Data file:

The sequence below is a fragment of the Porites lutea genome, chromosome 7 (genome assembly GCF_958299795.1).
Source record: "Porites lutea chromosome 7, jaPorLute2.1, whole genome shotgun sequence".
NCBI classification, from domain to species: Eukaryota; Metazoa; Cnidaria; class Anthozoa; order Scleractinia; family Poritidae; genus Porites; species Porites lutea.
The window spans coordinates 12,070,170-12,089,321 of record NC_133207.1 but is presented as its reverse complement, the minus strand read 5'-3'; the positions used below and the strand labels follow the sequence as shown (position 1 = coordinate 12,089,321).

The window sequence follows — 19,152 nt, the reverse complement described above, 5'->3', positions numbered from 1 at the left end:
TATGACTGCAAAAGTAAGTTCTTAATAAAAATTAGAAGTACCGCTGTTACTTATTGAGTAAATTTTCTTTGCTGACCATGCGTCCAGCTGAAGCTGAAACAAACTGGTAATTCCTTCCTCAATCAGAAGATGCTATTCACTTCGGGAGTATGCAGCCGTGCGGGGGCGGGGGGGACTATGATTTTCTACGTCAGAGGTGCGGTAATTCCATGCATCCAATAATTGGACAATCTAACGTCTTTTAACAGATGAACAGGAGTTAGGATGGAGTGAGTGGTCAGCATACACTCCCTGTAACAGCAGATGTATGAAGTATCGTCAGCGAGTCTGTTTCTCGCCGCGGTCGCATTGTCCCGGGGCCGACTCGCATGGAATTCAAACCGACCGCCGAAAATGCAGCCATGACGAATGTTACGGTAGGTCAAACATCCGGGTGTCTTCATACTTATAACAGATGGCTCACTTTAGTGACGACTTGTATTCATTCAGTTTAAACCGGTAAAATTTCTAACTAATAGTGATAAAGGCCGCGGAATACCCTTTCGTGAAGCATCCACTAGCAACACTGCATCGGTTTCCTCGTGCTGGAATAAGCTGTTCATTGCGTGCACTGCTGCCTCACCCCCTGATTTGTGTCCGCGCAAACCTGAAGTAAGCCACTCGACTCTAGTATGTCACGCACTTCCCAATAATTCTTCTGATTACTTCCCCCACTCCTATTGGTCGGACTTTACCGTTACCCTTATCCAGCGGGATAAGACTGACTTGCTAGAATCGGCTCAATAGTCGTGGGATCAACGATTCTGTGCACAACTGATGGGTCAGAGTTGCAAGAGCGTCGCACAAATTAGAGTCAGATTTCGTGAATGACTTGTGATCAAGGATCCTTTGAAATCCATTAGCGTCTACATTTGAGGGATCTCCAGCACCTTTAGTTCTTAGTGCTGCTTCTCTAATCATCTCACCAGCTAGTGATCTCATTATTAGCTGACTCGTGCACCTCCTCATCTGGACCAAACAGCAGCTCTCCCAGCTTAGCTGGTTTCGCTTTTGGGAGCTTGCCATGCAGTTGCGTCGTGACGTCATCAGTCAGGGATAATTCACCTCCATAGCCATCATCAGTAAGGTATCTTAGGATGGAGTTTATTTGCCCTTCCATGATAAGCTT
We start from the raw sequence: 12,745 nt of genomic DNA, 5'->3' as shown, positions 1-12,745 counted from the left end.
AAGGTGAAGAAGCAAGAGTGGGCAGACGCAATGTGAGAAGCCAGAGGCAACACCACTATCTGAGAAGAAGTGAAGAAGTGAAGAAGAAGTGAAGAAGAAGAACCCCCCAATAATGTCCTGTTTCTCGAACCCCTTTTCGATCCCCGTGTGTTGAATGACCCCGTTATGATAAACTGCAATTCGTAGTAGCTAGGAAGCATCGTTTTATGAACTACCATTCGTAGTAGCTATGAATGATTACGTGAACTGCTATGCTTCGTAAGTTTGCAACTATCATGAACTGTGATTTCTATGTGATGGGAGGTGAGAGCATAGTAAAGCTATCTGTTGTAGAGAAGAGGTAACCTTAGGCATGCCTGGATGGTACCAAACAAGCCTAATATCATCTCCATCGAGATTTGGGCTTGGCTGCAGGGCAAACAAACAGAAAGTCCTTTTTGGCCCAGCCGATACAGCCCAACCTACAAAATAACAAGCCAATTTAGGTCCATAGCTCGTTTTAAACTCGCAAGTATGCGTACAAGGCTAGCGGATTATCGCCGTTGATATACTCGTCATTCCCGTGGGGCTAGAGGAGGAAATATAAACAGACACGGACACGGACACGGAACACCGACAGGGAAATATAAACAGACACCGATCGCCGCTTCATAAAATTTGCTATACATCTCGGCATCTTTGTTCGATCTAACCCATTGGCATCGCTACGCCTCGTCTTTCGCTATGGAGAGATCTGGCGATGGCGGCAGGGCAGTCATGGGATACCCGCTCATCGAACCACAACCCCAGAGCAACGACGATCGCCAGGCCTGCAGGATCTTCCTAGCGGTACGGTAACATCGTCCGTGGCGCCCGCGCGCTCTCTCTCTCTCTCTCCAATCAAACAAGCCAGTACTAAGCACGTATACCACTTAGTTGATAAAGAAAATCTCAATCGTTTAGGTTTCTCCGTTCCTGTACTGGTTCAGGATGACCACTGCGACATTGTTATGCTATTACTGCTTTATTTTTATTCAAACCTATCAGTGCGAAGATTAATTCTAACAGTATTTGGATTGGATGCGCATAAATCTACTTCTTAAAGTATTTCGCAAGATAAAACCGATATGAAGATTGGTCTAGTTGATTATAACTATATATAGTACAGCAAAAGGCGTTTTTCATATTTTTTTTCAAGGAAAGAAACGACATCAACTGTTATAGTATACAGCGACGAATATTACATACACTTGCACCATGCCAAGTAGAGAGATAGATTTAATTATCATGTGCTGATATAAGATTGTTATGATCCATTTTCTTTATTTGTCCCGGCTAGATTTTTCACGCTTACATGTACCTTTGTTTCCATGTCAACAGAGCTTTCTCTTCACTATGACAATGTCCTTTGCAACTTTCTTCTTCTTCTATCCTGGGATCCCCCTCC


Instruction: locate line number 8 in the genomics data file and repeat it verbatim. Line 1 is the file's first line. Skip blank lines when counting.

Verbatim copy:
AAGGTGAAGAAGCAAGAGTGGGCAGACGCAATGTGAGAAGCCAGAGGCAACACCACTATCTGAGAAGAAGTGAAGAAGTGAAGAAGAAGTGAAGAAGAAGAACCCCCCAATAATGTCCTGTTTCTCGAACCCCTTTTCGATCCCCGTGTGTTGAATGACCCCGTTATGATAAACTGCAATTCGTAGTAGCTAGGAAGCATCGTTTTATGAACTACCATTCGTAGTAGCTATGAATGATTACGTGAACTGCTATGCTTCGTAAGTTTGCAACTATCATGAACTGTGATTTCTATGTGATGGGAGGTGAGAGCATAGTAAAGCTATCTGTTGTAGAGAAGAGGTAACCTTAGGCATGCCTGGATGGTACCAAACAAGCCTAATATCATCTCCATCGAGATTTGGGCTTGGCTGCAGGGCAAACAAACAGAAAGTCCTTTTTGGCCCAGCCGATACAGCCCAACCTACAAAATAACAAGCCAATTTAGGTCCATAGCTCGTTTTAAACTCGCAAGTATGCGTACAAGGCTAGCGGATTATCGCCGTTGATATACTCGTCATTCCCGTGGGGCTAGAGGAGGAAATATAAACAGACACGGACACGGACACGGAACACCGACAGGGAAATATAAACAGACACCGATCGCCGCTTCATAAAATTTGCTATACATCTCGGCATCTTTGTTCGATCTAACCCATTGGCATCGCTACGCCTCGTCTTTCGCTATGGAGAGATCTGGCGATGGCGGCAGGGCAGTCATGGGATACCCGCTCATCGAACCACAACCCCAGAGCAACGACGATCGCCAGGCCTGCAGGATCTTCCTAGCGGTACGGTAACATCGTCCGTGGCGCCCGCGCGCTCTCTCTCTCTCTCTCCAATCAAACAAGCCAGTACTAAGCACGTATACCACTTAGTTGATAAAGAAAATCTCAATCGTTTAGGTTTCTCCGTTCCTGTACTGGTTCAGGATGACCACTGCGACATTGTTATGCTATTACTGCTTTATTTTTATTCAAACCTATCAGTGCGAAGATTAATTCTAACAGTATTTGGATTGGATGCGCATAAATCTACTTCTTAAAGTATTTCGCAAGATAAAACCGATATGAAGATTGGTCTAGTTGATTATAACTATATATAGTACAGCAAAAGGCGTTTTTCATATTTTTTTTCAAGGAAAGAAACGACATCAACTGTTATAGTATACAGCGACGAATATTACATACACTTGCACCATGCCAAGTAGAGAGATAGATTTAATTATCATGTGCTGATATAAGATTGTTATGATCCATTTTCTTTATTTGTCCCGGCTAGATTTTTCACGCTTACATGTACCTTTGTTTCCATGTCAACAGAGCTTTCTCTTCACTATGACAATGTCCTTTGCAACTTTCTTCTTCTTCTATCCTGGGATCCCCCTCC